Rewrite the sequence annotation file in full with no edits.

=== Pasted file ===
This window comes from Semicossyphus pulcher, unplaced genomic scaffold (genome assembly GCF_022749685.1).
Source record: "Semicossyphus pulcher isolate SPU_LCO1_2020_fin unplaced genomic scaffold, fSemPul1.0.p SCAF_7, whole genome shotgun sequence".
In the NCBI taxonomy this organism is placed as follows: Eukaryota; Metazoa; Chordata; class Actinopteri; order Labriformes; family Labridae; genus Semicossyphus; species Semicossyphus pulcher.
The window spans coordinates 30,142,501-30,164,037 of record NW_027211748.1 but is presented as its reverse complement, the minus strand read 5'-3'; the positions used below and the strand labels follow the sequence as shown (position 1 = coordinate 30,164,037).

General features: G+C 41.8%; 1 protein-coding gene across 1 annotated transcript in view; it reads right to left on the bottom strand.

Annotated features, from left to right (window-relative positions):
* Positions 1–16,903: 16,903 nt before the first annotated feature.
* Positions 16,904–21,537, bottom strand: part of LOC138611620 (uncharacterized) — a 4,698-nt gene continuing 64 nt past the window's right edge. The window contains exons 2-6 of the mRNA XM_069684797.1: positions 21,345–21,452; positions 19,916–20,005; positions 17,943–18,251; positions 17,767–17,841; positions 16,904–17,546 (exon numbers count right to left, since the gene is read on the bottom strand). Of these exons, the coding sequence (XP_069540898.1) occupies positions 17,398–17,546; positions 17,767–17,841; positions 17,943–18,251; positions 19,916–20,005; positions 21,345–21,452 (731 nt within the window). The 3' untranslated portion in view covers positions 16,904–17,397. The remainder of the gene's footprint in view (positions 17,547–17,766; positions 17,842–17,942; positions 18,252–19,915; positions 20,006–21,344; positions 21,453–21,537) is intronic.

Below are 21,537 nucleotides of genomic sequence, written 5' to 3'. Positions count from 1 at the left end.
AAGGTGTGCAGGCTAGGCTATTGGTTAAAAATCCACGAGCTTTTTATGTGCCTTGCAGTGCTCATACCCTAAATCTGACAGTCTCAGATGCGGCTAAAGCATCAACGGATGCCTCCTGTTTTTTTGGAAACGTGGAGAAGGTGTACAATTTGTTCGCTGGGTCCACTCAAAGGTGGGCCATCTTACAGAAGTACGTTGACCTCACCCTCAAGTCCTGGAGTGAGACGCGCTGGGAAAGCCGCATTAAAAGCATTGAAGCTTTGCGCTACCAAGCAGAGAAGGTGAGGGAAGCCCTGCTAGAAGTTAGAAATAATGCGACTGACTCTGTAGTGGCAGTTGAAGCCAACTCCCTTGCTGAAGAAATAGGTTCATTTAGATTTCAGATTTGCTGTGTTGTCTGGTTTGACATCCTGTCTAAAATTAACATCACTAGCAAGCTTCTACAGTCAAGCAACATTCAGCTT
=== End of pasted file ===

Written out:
This window comes from Semicossyphus pulcher, unplaced genomic scaffold (genome assembly GCF_022749685.1).
Source record: "Semicossyphus pulcher isolate SPU_LCO1_2020_fin unplaced genomic scaffold, fSemPul1.0.p SCAF_7, whole genome shotgun sequence".
In the NCBI taxonomy this organism is placed as follows: Eukaryota; Metazoa; Chordata; class Actinopteri; order Labriformes; family Labridae; genus Semicossyphus; species Semicossyphus pulcher.
The window spans coordinates 30,142,501-30,164,037 of record NW_027211748.1 but is presented as its reverse complement, the minus strand read 5'-3'; the positions used below and the strand labels follow the sequence as shown (position 1 = coordinate 30,164,037).

General features: G+C 41.8%; 1 protein-coding gene across 1 annotated transcript in view; it reads right to left on the bottom strand.

Annotated features, from left to right (window-relative positions):
* Positions 1–16,903: 16,903 nt before the first annotated feature.
* Positions 16,904–21,537, bottom strand: part of LOC138611620 (uncharacterized) — a 4,698-nt gene continuing 64 nt past the window's right edge. The window contains exons 2-6 of the mRNA XM_069684797.1: positions 21,345–21,452; positions 19,916–20,005; positions 17,943–18,251; positions 17,767–17,841; positions 16,904–17,546 (exon numbers count right to left, since the gene is read on the bottom strand). Of these exons, the coding sequence (XP_069540898.1) occupies positions 17,398–17,546; positions 17,767–17,841; positions 17,943–18,251; positions 19,916–20,005; positions 21,345–21,452 (731 nt within the window). The 3' untranslated portion in view covers positions 16,904–17,397. The remainder of the gene's footprint in view (positions 17,547–17,766; positions 17,842–17,942; positions 18,252–19,915; positions 20,006–21,344; positions 21,453–21,537) is intronic.

Below are 21,537 nucleotides of genomic sequence, written 5' to 3'. Positions count from 1 at the left end.
AAGGTGTGCAGGCTAGGCTATTGGTTAAAAATCCACGAGCTTTTTATGTGCCTTGCAGTGCTCATACCCTAAATCTGACAGTCTCAGATGCGGCTAAAGCATCAACGGATGCCTCCTGTTTTTTTGGAAACGTGGAGAAGGTGTACAATTTGTTCGCTGGGTCCACTCAAAGGTGGGCCATCTTACAGAAGTACGTTGACCTCACCCTCAAGTCCTGGAGTGAGACGCGCTGGGAAAGCCGCATTAAAAGCATTGAAGCTTTGCGCTACCAAGCAGAGAAGGTGAGGGAAGCCCTGCTAGAAGTTAGAAATAATGCGACTGACTCTGTAGTGGCAGTTGAAGCCAACTCCCTTGCTGAAGAAATAGGTTCATTTAGATTTCAGATTTGCTGTGTTGTCTGGTTTGACATCCTGTCTAAAATTAACATCACTAGCAAGCTTCTACAGTCAAGCAACATTCAGCTT